Last week our article gave you tips on how to increase the amount of insoluble fibre in your diet. This week we want to introduce you to the benefits of soluble fibre and how to add it to your diet.
Dietary fibres are found naturally in the plants that we eat. They are parts of plant that do not break down in our stomachs, passing through our system undigested.
All dietary fibres are either soluble or insoluble.
Both types of fibre are equally important for health, digestion, and preventing conditions such as heart disease, diabetes, obesity, diverticulitis, and constipation.
Soluble fibre dissolves in water.
Soluble fibres in the foods we eat attract water and form a gel, which slows down digestion.
Soluble fibre delays the emptying of your stomach and makes you feel full, which helps control weight.
Slower stomach emptying may also affect blood sugar levels and have a beneficial effect on insulin sensitivity, which may help control diabetes.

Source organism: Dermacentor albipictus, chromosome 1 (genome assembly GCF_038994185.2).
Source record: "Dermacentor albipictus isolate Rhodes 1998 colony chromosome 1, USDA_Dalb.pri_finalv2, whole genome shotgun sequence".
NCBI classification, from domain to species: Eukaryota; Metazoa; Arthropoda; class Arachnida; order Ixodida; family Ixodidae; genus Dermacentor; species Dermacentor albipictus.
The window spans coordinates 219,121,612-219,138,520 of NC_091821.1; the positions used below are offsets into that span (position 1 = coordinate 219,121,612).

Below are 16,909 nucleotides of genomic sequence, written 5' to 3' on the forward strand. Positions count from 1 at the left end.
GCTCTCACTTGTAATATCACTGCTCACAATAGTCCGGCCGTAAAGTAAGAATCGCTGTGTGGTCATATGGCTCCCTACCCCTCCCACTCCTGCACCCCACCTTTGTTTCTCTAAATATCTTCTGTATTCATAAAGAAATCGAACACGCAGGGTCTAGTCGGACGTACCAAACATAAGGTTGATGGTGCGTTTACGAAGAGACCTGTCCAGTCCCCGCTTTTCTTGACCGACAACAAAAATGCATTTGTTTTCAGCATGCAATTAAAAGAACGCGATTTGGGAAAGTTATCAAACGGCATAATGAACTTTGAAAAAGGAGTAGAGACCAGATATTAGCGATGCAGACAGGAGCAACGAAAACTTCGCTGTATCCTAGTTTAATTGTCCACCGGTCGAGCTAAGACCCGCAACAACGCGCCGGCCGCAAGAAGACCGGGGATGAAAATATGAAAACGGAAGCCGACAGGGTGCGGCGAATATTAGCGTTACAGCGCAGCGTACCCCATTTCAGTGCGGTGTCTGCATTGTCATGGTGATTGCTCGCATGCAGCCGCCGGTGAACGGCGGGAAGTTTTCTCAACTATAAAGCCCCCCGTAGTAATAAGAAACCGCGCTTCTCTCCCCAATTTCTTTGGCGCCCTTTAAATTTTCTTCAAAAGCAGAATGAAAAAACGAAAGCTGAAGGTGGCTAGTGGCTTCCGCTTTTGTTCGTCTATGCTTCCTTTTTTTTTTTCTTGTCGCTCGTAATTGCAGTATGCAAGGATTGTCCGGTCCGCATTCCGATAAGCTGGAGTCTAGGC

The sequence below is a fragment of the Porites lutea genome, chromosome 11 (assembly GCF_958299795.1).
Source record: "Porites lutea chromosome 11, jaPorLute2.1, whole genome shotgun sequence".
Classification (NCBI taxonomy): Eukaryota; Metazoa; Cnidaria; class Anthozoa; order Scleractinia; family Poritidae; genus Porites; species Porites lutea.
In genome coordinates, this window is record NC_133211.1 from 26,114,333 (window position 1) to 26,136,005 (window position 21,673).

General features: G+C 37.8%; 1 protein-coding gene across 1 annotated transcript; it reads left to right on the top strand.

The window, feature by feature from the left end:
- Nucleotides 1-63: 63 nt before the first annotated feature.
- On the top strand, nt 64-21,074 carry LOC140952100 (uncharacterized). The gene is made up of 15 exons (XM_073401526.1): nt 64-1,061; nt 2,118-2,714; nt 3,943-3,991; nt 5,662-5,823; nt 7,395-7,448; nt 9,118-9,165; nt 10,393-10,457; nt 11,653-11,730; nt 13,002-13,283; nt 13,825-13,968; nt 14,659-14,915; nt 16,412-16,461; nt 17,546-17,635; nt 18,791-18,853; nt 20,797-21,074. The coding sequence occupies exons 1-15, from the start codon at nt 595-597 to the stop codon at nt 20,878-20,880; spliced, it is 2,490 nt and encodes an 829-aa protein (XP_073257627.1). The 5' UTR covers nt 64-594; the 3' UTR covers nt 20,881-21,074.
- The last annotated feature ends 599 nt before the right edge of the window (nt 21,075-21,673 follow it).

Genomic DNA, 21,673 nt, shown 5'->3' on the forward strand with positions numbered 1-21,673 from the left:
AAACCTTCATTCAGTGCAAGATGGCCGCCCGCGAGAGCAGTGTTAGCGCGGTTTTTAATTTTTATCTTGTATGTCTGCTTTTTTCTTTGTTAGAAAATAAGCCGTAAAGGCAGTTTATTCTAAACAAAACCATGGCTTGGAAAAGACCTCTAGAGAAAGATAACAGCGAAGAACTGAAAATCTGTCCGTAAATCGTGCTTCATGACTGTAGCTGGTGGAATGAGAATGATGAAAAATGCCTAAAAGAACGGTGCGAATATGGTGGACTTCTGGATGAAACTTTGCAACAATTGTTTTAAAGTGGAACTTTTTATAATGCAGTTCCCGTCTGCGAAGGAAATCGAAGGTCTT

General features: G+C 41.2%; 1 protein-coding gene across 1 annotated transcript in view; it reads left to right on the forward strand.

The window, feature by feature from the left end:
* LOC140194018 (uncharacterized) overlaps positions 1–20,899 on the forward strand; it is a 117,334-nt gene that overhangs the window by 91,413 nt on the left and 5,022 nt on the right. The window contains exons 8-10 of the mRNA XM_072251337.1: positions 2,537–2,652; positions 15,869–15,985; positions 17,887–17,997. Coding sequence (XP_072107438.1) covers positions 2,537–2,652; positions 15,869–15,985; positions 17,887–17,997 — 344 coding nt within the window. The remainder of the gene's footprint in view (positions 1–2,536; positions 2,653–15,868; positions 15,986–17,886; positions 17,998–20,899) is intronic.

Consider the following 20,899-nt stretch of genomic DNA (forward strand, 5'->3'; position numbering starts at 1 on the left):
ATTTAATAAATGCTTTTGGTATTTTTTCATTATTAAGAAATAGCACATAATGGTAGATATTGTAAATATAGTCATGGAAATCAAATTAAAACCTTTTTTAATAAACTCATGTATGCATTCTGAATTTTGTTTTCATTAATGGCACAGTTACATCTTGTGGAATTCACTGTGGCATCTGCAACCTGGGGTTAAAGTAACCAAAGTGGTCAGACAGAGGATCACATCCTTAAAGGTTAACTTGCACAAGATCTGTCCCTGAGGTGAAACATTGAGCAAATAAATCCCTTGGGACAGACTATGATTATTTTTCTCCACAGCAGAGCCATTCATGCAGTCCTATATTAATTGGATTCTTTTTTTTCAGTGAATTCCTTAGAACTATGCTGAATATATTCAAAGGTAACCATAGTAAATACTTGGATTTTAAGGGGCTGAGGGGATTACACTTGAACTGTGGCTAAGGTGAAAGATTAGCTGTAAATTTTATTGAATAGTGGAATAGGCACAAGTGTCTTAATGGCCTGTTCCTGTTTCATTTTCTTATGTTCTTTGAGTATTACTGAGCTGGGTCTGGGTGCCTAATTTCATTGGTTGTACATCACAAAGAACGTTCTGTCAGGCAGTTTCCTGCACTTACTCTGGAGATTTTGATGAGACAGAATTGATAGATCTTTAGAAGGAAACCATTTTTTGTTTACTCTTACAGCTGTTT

Soluble fibres can also help lower LDL (“bad”) blood cholesterol by interfering with the absorption of dietary cholesterol.
Sources of soluble fibre:
oatmeal, oat cereal, oat bran
apples, oranges, pears, strawberries, blueberries,
nuts, flaxseeds, psyllium,
lentils, beans, dried peas,
cucumbers, celery, and carrots.
It is easy to increase your intake of soluble fibre:
Start off your morning with a cup of cooked oatmeal (2 grams of soluble fiber).
Pack an orange for a mid-morning snack (2 grams).
Toss 1/2 cup each of kidney beans and carrots into your salad at lunch (4 grams).
Eat a pear for an afternoon snack (2 grams).
Enjoy a cup of broccoli with dinner (2 grams).
Bingo! You have just added 12 grams of soluble fiber (22 grams of total fiber) to your diet!
Whenever you increase fiber in your diet, you may want to do it gradually in order to let your body slowly get used to it. Also, make sure to drink plenty of fluids to help avoid constipation.